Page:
Danielle Lang, Campaign Legal Center’s (CLC) director of voting rights, testified before the U.S. House Committee on House Administration on June 11, 2021, about the deliberate and unnecessary barriers to voting that state and local lawmakers have erected in recent years and the need for legislation to protect Americans’ right to vote.
In 2013, the U.S. Supreme Court gutted a key provision of the Voting Rights Act (VRA) in Shelby County, AL v. Holder. This provision, called preclearance, required states and localities with histories of racial discrimination in voting to have the federal government approve any changes in their voting rules before they went into effect.
Since the Supreme Court’s decision in Shelby County, there has been a deluge of legislation, regulation and election administration changes across the country, especially in jurisdictions formerly subject to preclearance.
Lang's testimony highlighted two significant ways that Americans’ freedom to vote is being limited.
The first is through restrictions on polling place quality—including polling place closures, relocations, long and racially disparate wait times, inaccessible or inhospitable polling sites, and insufficient resources. The second is through constraints on opportunities to vote early, by mail or using a drop box.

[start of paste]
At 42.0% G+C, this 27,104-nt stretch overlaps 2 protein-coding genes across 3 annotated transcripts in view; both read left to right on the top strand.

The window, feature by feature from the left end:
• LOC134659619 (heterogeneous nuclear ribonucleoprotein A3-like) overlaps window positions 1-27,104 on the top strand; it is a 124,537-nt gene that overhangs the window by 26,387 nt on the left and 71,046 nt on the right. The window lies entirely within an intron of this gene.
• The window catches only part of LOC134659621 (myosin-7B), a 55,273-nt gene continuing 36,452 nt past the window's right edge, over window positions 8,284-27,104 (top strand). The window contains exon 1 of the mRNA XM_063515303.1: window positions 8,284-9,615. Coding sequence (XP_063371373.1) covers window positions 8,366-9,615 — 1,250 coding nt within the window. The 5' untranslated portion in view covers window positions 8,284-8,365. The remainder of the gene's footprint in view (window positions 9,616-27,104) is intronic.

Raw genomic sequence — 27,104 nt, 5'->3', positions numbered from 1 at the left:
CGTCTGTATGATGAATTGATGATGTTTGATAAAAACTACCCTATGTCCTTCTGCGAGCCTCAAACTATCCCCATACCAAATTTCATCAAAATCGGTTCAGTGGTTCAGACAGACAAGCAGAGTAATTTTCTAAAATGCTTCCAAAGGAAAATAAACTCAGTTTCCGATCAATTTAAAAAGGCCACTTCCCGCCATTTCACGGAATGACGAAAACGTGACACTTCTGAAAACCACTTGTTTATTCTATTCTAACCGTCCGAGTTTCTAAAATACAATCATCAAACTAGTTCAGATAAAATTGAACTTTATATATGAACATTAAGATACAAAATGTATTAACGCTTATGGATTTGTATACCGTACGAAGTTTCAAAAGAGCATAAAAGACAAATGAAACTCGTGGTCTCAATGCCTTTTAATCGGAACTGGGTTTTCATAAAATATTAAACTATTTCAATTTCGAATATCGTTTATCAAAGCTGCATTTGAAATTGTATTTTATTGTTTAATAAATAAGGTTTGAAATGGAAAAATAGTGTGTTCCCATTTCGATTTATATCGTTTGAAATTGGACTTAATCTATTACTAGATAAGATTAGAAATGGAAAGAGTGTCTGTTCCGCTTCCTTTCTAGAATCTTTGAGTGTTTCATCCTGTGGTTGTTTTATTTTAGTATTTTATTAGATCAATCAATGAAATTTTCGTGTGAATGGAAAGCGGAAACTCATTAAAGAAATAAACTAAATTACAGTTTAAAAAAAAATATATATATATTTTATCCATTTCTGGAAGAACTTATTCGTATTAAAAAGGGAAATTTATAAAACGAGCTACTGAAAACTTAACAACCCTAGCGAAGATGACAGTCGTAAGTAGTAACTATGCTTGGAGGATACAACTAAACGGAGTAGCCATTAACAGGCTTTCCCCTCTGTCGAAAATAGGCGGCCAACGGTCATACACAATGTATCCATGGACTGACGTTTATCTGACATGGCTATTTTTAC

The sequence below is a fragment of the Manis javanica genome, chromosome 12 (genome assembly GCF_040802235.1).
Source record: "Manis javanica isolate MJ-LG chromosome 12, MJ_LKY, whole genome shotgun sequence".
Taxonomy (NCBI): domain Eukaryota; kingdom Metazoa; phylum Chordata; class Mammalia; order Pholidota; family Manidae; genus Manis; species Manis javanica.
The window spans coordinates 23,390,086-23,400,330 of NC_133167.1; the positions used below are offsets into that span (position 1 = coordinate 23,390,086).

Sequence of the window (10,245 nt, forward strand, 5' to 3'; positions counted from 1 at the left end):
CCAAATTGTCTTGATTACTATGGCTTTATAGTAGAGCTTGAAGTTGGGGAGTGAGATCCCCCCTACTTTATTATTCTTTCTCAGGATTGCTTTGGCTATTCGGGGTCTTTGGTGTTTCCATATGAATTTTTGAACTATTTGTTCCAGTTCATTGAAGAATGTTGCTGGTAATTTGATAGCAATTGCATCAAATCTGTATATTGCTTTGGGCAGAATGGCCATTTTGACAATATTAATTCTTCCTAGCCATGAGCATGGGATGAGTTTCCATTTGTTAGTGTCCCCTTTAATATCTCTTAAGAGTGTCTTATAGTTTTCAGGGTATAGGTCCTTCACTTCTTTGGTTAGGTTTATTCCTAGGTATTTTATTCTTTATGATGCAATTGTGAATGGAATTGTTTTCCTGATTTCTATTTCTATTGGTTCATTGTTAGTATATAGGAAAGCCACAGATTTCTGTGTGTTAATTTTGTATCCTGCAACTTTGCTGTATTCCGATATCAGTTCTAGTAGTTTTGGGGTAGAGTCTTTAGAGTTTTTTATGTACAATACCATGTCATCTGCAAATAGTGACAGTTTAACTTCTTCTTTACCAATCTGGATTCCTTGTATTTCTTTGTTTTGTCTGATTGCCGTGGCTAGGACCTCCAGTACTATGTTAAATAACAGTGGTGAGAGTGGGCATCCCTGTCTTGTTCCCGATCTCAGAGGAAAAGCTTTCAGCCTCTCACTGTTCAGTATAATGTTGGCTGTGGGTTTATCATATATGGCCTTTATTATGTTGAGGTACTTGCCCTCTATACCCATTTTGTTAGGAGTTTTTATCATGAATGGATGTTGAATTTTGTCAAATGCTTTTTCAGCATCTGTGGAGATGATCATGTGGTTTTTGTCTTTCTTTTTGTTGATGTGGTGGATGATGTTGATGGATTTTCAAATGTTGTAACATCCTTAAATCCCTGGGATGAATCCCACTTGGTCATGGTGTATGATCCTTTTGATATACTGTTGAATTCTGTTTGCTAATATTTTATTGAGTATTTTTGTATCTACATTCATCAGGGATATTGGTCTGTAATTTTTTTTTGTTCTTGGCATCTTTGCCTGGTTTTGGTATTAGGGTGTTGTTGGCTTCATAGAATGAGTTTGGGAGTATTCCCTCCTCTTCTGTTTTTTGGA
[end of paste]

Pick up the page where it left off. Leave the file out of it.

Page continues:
Both issues disproportionately—and too often intentionally—prevent voters of color from exercising their right to vote.
CLC has fought to improve polling place access for voters through its efforts to help the Pascua Yaqui Tribe get an in-person early voting location reinstated on the Tribe’s reservation and through its work to ensure that incarcerated eligible voters are able to cast their ballots.
Most recently, CLC has filed lawsuits in Georgia and Kansas challenging new anti-voter laws in those states that make it more difficult for nonpartisan nonprofits to distribute mail ballot applications.
At the federal level, CLC is working to support the passage of the For the People Act, H.R. 1/S. 1, which would be a historic opportunity to implement the lessons of the 2020 election by modernizing our voting system and creating an equitable baseline of voting opportunities.
H.R. 1/S. 1 contains strong protections for the right to vote, expanding access to early voting and vote by mail, making voting more accessible for people with disabilities, and improving polling place quality, including requiring notice to voters about polling place changes and providing additional resources to polling places with long wait times.
To ensure that voting is accessible to all Americans, Congress should also pass and President Biden should sign the John Lewis Voting Rights Advancement Act, H.R. 4, which would reinstate preclearance and thereby prevent legislation that perpetuates voting discrimination in communities with a history of it from being put in place.
It’s time to enact national standards for voting to ensure all of us have a say in the key decisions that affect our lives. Together, we can ensure that Americans can safely and freely cast our ballots so that every voice is heard and our elections reflect the will of the people.